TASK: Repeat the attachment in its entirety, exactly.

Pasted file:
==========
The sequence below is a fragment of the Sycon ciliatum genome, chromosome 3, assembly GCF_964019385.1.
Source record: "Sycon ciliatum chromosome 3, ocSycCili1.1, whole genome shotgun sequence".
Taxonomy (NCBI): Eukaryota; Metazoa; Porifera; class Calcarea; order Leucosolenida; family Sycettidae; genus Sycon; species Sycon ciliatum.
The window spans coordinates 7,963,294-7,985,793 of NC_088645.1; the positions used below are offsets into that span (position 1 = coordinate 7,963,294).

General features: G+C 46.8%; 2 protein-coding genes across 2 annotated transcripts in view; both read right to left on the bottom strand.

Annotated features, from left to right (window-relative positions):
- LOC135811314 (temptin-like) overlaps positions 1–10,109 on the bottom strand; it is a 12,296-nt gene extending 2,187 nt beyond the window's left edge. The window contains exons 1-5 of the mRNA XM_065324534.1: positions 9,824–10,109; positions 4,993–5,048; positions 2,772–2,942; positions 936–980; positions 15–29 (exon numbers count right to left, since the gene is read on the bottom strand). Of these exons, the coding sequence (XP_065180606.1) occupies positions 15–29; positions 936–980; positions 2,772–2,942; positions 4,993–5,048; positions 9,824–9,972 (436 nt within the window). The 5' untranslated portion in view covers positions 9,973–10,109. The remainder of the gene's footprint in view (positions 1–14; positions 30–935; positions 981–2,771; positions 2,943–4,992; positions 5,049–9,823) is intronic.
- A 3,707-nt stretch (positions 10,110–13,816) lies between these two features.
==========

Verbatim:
The sequence below is a fragment of the Sycon ciliatum genome, chromosome 3, assembly GCF_964019385.1.
Source record: "Sycon ciliatum chromosome 3, ocSycCili1.1, whole genome shotgun sequence".
Taxonomy (NCBI): Eukaryota; Metazoa; Porifera; class Calcarea; order Leucosolenida; family Sycettidae; genus Sycon; species Sycon ciliatum.
The window spans coordinates 7,963,294-7,985,793 of NC_088645.1; the positions used below are offsets into that span (position 1 = coordinate 7,963,294).

General features: G+C 46.8%; 2 protein-coding genes across 2 annotated transcripts in view; both read right to left on the bottom strand.

Annotated features, from left to right (window-relative positions):
- LOC135811314 (temptin-like) overlaps positions 1–10,109 on the bottom strand; it is a 12,296-nt gene extending 2,187 nt beyond the window's left edge. The window contains exons 1-5 of the mRNA XM_065324534.1: positions 9,824–10,109; positions 4,993–5,048; positions 2,772–2,942; positions 936–980; positions 15–29 (exon numbers count right to left, since the gene is read on the bottom strand). Of these exons, the coding sequence (XP_065180606.1) occupies positions 15–29; positions 936–980; positions 2,772–2,942; positions 4,993–5,048; positions 9,824–9,972 (436 nt within the window). The 5' untranslated portion in view covers positions 9,973–10,109. The remainder of the gene's footprint in view (positions 1–14; positions 30–935; positions 981–2,771; positions 2,943–4,992; positions 5,049–9,823) is intronic.
- A 3,707-nt stretch (positions 10,110–13,816) lies between these two features.